Johan: And that was Magicka, the first version of Magicka – the 2D version of it, anyway. As we went through and developed the game we had some people join and some people dropping out but after the entire ordeal with the Swedish Game Awards was over, basically, me, Emil, Malin Hedström and Anton Stedmark were the core team.
How much did the Magicka launch, and its success, help expand the studio?
Emil: It was kind of different. At this point, we were still students and we got a lot of tips from the jury at the Swedish Game Awards, and other people. They said: “Don’t let this slip through your fingers, you should really make something out of this.” So we had some momentum and we had a lot of confidence so what we did was we spent the following six months –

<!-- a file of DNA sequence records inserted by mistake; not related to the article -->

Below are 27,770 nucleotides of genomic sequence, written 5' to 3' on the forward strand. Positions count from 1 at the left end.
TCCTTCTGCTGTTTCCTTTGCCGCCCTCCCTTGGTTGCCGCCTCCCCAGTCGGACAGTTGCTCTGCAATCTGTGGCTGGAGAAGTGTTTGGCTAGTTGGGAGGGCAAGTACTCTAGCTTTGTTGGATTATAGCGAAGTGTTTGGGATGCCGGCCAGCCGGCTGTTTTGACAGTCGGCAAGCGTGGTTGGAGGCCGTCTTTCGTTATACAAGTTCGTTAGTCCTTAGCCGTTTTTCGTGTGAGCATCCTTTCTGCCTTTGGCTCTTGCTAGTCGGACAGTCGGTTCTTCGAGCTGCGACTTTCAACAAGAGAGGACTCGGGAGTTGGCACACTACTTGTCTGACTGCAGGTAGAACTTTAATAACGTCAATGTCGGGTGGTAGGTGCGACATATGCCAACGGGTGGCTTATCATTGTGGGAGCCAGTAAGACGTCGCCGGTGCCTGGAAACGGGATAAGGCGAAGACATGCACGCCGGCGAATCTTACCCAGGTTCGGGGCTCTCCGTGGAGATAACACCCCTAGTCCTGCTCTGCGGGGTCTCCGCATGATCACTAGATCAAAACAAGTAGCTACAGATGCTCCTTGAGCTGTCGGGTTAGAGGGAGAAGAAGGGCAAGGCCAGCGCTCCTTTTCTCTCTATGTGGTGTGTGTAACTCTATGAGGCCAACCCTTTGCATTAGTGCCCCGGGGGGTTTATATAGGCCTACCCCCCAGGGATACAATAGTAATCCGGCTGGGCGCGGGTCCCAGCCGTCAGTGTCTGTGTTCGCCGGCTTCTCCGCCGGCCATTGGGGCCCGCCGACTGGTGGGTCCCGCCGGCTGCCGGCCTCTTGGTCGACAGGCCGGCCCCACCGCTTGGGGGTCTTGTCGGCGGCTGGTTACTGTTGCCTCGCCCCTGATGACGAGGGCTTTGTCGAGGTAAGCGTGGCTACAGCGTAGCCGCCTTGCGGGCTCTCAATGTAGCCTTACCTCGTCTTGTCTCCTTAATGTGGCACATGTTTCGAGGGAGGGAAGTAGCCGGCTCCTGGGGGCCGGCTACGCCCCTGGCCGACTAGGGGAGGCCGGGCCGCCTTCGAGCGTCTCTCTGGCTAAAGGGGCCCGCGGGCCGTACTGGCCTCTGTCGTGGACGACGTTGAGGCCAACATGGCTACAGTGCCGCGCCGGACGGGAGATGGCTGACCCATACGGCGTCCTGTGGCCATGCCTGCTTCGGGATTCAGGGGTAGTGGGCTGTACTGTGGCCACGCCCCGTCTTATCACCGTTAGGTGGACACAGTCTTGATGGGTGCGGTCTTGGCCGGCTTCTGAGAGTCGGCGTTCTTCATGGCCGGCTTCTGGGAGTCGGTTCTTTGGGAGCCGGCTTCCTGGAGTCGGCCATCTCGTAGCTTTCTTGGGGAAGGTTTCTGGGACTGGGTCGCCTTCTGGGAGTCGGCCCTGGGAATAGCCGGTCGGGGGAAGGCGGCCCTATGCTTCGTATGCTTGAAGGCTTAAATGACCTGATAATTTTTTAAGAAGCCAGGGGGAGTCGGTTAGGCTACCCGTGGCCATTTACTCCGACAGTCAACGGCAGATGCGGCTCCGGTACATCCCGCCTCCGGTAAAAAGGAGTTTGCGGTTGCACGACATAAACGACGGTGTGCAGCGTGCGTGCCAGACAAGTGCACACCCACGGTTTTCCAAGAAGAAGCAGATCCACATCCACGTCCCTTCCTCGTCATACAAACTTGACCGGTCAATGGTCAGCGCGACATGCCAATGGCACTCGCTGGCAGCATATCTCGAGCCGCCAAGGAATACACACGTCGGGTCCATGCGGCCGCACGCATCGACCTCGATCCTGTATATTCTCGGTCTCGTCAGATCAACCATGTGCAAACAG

Johan: – playing Smash Brothers.
Emil: Yah, letting it slip through our fingers. We tried to balance university studies and continue development on the game but it didn’t really work. What we decided, in the end, was that we would just drop out of school.
Johan: Yeah, I still remember that meeting. It was like: “Hey guys, stop everything you’re doing, we really need to drop out of college and just focus on this shit.” And everyone was like: “Yeah, let’s do it.”
Emil: It wasn’t really a hard decision because at that point we had such confidence in what we did and our abilities to create something cool.
Johan: This was early 2009 and the kind of games that were out there, local co-op with top-down action, there weren’t that many of them; there were barely any games on Steam… it felt like an open goal basically as long as we managed to push through the development of the game.